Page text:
It’s equally interesting that Australian shareholdings have dropped as a percentage of total assets during this period of roaring markets, from 35.8 per cent to 33.3 per cent.

That suggests that SMSFs are getting the diversification story, if somewhat slowly.

While we have been building and hoarding our cash supplies, APRA super funds have been doing the opposite and investing theirs, according to other data. Cash holdings in managed funds fell 1 per cent during the March quarter, which followed a similar fall in the December quarter.

On the face of it, these decisions by APRA funds to get out of cash and, presumably, head into other growth assets and probably into international assets, might mean they push ahead of SMSF returns.

SMSFs have a proud history of holding their own when it comes to investment returns. But they don’t always win. And when international markets are roaring harder than local markets, it is very difficult for them to beat APRA funds, which typically hold 20-40 per cent of their funds in offshore assets.

Investing in property

Outside of cash and Australian equities, SMSFs have few other serious investment interests.

One of these is Australian property, both residential and commercial. Over the same three-year period, residential property increased from $15.2 billion to $21.8 billion (roughly a 50 per cent increase) and commercial property from $43 billion to $72.1 billion, far outstripping growth elsewhere.

The relatively new area of limited recourse borrowing arrangements (LRBAs, or geared investments, predominantly property) jumped from $1.5 billion to $9.5 billion. Essentially, from nothing to a freckle.

In total, across international property and shares, investment increased from $3.6 billion to $6.3 billion. Far less than the increase in investment through LRBAs. Statistically, it’s one of the biggest gains. But coming off such a small base … it’s a shame, because that’s where the biggest gains were.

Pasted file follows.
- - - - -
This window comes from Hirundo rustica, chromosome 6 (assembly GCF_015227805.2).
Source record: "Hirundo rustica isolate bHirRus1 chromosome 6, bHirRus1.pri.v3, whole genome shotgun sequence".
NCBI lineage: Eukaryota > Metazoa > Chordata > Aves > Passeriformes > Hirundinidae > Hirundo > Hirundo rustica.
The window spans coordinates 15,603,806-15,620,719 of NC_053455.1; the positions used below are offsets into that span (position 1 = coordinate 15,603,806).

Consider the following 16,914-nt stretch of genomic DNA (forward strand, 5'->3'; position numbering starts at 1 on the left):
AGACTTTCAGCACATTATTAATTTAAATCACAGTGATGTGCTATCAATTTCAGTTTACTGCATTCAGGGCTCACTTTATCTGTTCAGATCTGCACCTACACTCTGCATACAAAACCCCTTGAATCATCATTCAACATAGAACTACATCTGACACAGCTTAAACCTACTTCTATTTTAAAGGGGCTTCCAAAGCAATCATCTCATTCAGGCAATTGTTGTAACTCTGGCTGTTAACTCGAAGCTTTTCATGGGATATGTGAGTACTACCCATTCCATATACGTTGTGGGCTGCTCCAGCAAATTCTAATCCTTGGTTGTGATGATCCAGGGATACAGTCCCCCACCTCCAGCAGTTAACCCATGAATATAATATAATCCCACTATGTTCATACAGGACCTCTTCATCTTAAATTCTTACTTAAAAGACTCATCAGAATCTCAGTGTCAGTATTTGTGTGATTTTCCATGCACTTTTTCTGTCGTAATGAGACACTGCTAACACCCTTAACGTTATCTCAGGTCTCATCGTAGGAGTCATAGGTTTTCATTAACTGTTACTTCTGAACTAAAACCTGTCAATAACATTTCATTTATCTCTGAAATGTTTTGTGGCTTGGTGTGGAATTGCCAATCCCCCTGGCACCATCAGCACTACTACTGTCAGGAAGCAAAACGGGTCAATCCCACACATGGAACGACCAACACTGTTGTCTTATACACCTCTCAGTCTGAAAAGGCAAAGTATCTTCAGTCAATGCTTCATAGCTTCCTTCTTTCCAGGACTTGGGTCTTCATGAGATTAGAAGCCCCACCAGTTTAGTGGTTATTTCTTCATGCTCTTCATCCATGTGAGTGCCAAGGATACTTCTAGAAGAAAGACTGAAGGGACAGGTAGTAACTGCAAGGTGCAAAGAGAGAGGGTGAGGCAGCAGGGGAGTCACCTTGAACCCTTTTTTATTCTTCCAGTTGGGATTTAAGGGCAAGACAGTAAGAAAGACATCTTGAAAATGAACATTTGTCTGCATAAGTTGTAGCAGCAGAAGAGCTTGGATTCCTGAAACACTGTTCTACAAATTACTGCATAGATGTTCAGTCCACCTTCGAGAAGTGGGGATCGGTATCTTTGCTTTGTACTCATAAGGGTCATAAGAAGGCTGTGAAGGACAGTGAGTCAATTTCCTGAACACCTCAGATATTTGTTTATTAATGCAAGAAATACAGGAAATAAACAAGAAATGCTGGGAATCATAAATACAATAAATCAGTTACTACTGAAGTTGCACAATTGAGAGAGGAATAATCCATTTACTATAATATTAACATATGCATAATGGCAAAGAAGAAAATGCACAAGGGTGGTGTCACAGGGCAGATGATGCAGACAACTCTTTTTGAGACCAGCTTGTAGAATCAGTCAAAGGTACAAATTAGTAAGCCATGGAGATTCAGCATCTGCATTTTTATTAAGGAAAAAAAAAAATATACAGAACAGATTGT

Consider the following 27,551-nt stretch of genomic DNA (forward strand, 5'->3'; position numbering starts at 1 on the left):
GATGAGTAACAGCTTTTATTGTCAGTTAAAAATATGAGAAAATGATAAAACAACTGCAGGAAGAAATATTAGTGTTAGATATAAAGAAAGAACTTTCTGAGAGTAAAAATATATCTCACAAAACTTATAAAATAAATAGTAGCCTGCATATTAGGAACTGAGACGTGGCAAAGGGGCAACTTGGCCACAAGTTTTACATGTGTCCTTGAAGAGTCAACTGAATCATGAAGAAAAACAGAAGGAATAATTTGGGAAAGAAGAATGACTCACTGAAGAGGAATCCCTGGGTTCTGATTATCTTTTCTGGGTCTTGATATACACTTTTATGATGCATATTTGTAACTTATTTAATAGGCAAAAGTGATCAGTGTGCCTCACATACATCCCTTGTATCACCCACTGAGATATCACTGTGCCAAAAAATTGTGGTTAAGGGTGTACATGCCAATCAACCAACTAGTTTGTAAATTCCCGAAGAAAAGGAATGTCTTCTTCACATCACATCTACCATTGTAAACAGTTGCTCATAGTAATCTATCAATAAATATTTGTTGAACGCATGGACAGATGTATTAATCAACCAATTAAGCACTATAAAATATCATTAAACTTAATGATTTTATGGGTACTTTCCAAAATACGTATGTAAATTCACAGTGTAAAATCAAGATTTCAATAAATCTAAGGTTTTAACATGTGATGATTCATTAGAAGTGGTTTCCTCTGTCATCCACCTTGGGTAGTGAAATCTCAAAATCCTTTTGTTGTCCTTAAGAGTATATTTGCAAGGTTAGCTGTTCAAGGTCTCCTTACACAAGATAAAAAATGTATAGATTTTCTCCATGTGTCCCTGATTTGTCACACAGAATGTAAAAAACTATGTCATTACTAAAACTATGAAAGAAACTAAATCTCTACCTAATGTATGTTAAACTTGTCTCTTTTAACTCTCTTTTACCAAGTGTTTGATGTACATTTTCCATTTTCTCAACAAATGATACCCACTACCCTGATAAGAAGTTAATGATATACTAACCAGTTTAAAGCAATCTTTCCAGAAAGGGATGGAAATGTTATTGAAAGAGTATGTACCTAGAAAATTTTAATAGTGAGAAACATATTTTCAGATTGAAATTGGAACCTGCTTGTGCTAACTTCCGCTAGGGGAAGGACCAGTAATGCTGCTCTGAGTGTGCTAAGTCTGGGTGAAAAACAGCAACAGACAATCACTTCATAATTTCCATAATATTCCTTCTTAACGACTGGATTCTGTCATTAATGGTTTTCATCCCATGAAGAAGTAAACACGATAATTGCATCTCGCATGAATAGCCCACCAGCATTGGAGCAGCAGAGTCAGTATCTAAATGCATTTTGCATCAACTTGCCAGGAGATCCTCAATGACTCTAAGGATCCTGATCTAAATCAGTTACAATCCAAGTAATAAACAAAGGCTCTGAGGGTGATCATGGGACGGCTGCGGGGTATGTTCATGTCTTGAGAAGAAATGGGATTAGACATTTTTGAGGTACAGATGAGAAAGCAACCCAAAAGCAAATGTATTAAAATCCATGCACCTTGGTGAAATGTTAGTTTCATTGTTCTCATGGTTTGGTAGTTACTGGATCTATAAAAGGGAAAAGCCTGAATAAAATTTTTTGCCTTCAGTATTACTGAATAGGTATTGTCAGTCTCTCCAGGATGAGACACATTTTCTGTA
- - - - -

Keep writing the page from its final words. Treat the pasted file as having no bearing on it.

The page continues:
Looking for the best returns

The vast majority of us are comfortable with what we’re doing in our SMSFs.

And we know that holding on to cash at an effective rate of return of 1-2 per cent can be good if growth markets slam into reverse. (However, see the advantages of holding cash in an SMSF LRBA offset account that I outlined in this recent article: SMSF property investors: Rate cut winners, May 13.)

But it’s highly likely that too many of us are holding way more cash than we really should, given cash’s low returns in the last several years, and the wealth being created elsewhere.

If you are holding reasonable wads of cash, make sure you’re making it work to earn you something with as high a return on cash as you can find. If you’re earning less than about 2 per cent – such as most cash management accounts – then your cash is going backwards.

That’s not a recommendation to plough it all into bonds, shares or property. But, really, should we, on average, have nearly 30 per cent of our money sitting in cash?

There must be better options.


The information contained in this column should be treated as general advice only. It has not taken anyone’s specific circumstances into account. If you are considering a strategy such as those mentioned here, you are strongly advised to consult your adviser/s, as some of the strategies used in these columns are extremely complex and require high-level technical compliance.

Bruce Brammall is managing director of Bruce Brammall Financial. E: bruce@brucebrammallfinancial.com.au. Bruce’s new book, Mortgages Made Easy, is available now.